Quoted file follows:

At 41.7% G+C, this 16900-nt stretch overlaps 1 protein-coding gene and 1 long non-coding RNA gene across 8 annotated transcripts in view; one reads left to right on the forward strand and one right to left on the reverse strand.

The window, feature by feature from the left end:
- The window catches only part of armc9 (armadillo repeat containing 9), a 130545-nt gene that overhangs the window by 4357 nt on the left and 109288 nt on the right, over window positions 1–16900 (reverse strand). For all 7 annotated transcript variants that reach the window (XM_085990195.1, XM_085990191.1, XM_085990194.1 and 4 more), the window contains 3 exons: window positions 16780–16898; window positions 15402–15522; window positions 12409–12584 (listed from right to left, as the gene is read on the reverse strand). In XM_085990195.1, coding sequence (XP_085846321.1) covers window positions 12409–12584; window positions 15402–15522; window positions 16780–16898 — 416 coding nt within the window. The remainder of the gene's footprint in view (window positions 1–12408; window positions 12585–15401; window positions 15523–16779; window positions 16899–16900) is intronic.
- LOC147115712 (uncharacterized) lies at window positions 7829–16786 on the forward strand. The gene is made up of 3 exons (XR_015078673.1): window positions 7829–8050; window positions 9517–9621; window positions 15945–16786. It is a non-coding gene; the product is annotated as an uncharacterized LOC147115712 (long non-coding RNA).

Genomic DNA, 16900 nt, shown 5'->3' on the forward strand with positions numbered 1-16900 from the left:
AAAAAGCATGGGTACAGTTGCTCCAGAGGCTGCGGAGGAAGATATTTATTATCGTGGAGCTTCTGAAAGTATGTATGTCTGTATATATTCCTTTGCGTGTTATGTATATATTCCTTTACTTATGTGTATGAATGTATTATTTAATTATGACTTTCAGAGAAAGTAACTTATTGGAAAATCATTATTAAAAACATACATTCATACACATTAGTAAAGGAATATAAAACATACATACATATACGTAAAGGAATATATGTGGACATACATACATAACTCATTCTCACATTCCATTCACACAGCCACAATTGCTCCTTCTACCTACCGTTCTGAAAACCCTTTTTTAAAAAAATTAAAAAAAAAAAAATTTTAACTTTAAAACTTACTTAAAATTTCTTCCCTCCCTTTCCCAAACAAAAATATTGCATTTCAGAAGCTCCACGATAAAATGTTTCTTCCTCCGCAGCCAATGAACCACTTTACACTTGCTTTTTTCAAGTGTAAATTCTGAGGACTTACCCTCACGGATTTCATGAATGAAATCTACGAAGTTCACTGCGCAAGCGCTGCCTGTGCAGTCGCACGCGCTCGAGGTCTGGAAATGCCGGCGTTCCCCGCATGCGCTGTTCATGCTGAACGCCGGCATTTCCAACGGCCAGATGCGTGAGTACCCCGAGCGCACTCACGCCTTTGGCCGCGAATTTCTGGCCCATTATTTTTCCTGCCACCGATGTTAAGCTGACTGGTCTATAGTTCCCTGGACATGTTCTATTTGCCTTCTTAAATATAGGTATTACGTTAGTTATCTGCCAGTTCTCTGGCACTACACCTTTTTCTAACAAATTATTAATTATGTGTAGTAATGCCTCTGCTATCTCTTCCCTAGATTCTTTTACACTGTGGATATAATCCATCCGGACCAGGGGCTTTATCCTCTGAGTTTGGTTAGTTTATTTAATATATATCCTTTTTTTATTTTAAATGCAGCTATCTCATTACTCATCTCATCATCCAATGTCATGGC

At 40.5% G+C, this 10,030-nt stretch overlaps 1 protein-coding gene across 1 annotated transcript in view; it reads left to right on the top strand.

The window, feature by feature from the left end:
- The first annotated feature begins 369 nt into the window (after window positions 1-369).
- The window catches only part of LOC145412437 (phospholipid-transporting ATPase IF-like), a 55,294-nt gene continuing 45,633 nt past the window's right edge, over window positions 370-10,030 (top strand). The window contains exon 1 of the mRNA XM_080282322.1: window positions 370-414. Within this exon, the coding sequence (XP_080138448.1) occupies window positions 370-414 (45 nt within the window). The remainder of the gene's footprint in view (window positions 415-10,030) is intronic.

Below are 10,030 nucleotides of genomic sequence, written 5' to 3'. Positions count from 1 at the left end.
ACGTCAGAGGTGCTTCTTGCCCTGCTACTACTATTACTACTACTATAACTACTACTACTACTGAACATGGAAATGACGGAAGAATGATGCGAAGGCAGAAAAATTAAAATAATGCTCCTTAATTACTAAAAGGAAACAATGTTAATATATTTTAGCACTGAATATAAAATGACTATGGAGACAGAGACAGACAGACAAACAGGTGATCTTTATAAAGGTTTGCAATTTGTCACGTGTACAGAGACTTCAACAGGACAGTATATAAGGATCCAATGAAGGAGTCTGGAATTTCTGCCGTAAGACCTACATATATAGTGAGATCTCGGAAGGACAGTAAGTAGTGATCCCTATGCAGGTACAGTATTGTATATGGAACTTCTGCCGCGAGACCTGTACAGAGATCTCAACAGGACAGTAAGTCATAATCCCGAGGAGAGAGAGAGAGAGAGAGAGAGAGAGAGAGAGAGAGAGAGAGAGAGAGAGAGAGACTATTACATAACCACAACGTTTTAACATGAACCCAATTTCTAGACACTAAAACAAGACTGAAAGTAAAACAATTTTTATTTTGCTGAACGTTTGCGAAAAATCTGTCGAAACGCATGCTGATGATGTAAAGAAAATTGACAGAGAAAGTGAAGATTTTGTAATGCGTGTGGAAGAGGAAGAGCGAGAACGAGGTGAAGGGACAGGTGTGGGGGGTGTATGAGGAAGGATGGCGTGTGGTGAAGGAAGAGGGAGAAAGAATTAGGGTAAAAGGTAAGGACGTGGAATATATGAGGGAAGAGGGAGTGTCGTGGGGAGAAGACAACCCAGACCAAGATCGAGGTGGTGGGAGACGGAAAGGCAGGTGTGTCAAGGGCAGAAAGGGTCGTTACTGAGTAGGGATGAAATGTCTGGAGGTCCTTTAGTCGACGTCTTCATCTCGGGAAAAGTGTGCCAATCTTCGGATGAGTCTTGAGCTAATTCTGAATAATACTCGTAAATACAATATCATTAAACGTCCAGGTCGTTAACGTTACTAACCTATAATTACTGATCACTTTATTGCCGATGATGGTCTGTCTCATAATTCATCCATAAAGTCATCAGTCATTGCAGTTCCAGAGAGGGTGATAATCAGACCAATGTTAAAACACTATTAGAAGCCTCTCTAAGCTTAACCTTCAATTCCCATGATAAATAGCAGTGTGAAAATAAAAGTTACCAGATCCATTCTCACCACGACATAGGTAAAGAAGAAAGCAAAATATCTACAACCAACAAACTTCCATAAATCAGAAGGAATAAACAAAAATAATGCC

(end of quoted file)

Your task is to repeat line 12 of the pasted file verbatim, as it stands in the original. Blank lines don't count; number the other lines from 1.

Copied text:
ACGTCAGAGGTGCTTCTTGCCCTGCTACTACTATTACTACTACTATAACTACTACTACTACTGAACATGGAAATGACGGAAGAATGATGCGAAGGCAGAAAAATTAAAATAATGCTCCTTAATTACTAAAAGGAAACAATGTTAATATATTTTAGCACTGAATATAAAATGACTATGGAGACAGAGACAGACAGACAAACAGGTGATCTTTATAAAGGTTTGCAATTTGTCACGTGTACAGAGACTTCAACAGGACAGTATATAAGGATCCAATGAAGGAGTCTGGAATTTCTGCCGTAAGACCTACATATATAGTGAGATCTCGGAAGGACAGTAAGTAGTGATCCCTATGCAGGTACAGTATTGTATATGGAACTTCTGCCGCGAGACCTGTACAGAGATCTCAACAGGACAGTAAGTCATAATCCCGAGGAGAGAGAGAGAGAGAGAGAGAGAGAGAGAGAGAGAGAGAGAGAGAGAGAGAGAGACTATTACATAACCACAACGTTTTAACATGAACCCAATTTCTAGACACTAAAACAAGACTGAAAGTAAAACAATTTTTATTTTGCTGAACGTTTGCGAAAAATCTGTCGAAACGCATGCTGATGATGTAAAGAAAATTGACAGAGAAAGTGAAGATTTTGTAATGCGTGTGGAAGAGGAAGAGCGAGAACGAGGTGAAGGGACAGGTGTGGGGGGTGTATGAGGAAGGATGGCGTGTGGTGAAGGAAGAGGGAGAAAGAATTAGGGTAAAAGGTAAGGACGTGGAATATATGAGGGAAGAGGGAGTGTCGTGGGGAGAAGACAACCCAGACCAAGATCGAGGTGGTGGGAGACGGAAAGGCAGGTGTGTCAAGGGCAGAAAGGGTCGTTACTGAGTAGGGATGAAATGTCTGGAGGTCCTTTAGTCGACGTCTTCATCTCGGGAAAAGTGTGCCAATCTTCGGATGAGTCTTGAGCTAATTCTGAATAATACTCGTAAATACAATATCATTAAACGTCCAGGTCGTTAACGTTACTAACCTATAATTACTGATCACTTTATTGCCGATGATGGTCTGTCTCATAATTCATCCATAAAGTCATCAGTCATTGCAGTTCCAGAGAGGGTGATAATCAGACCAATGTTAAAACACTATTAGAAGCCTCTCTAAGCTTAACCTTCAATTCCCATGATAAATAGCAGTGTGAAAATAAAAGTTACCAGATCCATTCTCACCACGACATAGGTAAAGAAGAAAGCAAAATATCTACAACCAACAAACTTCCATAAATCAGAAGGAATAAACAAAAATAATGCC